Day’s End and Weekend Watch

Tomorrow’s my birthday, and I plan to do nothing all day other than eating and drinking and watching college football in the bosom of my family. So please don’t make big news, pols.

Here are some remains of the day:

* Three Republicans candidates probably wouldn’t have endorsed putting Rosa Parks’ image on U.S. currency if they had been aware she served on the board of Planned Parenthood. Jeb’s grandfather did, too, if I’m not mistaken.

* Greg Sargent reports K Street mobilizing to save the “carried interest” deduction in Congress even if GOP prez candidates continue to abandon it.

* At Ten Miles Square, Keith Humphreys notes new positive news on U.S. incarceration rate, which has dropped for the sixth straight year.

* At College Guide, Daniel Luzer has less positive news: country’s first HBCU, Cheyney College, is in very deep financial trouble.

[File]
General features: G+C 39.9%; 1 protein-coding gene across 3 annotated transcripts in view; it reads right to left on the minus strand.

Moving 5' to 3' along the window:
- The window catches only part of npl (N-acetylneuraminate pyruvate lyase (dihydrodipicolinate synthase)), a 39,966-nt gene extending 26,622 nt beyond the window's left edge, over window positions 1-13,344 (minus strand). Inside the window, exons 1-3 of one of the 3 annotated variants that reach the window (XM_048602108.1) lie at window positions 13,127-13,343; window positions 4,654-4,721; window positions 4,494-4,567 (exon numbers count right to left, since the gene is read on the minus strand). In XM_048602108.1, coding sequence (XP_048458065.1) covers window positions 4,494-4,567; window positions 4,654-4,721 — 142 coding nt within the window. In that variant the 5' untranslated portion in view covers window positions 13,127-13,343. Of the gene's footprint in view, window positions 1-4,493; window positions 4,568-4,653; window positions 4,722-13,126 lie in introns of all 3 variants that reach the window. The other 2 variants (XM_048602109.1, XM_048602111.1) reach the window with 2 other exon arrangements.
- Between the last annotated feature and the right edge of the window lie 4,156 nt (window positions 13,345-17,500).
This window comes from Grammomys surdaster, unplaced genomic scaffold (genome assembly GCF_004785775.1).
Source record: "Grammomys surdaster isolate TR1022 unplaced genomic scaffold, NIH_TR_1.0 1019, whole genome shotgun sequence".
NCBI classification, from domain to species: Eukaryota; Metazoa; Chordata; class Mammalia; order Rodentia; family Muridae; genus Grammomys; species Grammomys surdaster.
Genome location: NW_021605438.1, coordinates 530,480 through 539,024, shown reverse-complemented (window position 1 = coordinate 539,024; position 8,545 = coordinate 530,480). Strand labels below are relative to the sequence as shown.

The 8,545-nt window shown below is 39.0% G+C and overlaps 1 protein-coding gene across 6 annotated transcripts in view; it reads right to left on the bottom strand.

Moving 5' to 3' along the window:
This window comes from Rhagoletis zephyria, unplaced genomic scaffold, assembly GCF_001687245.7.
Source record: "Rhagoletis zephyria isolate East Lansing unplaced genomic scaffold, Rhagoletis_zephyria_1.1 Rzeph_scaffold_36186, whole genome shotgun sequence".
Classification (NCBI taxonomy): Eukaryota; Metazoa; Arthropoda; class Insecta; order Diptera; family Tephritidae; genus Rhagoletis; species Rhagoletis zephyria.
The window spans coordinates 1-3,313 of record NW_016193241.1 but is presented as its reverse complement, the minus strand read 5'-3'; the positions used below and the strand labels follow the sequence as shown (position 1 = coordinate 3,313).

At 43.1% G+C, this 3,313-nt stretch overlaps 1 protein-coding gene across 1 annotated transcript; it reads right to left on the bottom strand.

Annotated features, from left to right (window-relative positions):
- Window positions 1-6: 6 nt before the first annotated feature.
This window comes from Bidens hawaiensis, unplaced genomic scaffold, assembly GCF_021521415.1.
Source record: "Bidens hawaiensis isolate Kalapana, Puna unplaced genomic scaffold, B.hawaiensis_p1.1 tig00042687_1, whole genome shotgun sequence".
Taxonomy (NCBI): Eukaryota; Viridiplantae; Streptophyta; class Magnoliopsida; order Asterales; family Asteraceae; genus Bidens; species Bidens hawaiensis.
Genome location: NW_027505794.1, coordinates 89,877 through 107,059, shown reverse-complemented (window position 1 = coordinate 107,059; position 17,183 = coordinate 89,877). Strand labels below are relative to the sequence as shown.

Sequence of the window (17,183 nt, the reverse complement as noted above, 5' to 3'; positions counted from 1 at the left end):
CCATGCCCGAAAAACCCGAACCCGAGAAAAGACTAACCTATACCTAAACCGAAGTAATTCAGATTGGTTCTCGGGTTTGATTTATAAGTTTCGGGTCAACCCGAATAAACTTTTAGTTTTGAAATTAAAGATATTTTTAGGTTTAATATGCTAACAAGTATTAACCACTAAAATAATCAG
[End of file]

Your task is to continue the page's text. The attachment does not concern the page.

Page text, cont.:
* At Republic 3.0, Anne Kim discusses evidence that strong relationship with a trusted adult can make all the difference in the world in preventing high-school dropouts.

And in non-political news:

* Here come the Emmys on Sunday. If Tatiana Maslany of Orphan Black doesn’t win Best Actress, I might pitch a hissy fit.

That’s it for Friday. D.R. Tucker and David Atkins will be in for Weekend Blogging tomorrow. We’ll close with the Hendrix song that I and probably many of you associate with the shocking news of his death: “Angel.”


Support Nonprofit Journalism

If you enjoyed this article, consider making a donation to help us produce more like it. The Washington Monthly was founded in 1969 to tell the stories of how government really works—and how to make it work better. Fifty years later, the need for incisive analysis and new, progressive policy ideas is clearer than ever. As a nonprofit, we rely on support from readers like you.

Yes, I’ll make a donation

Ed Kilgore

Ed Kilgore is a political columnist for New York and managing editor at the Democratic Strategist website. He was a contributing writer at the Washington Monthly from January 2012 until November 2015, and was the principal contributor to the Political Animal blog.